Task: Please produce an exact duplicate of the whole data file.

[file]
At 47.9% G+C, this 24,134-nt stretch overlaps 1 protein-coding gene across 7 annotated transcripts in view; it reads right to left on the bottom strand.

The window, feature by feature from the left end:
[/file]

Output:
At 47.9% G+C, this 24,134-nt stretch overlaps 1 protein-coding gene across 7 annotated transcripts in view; it reads right to left on the bottom strand.

The window, feature by feature from the left end: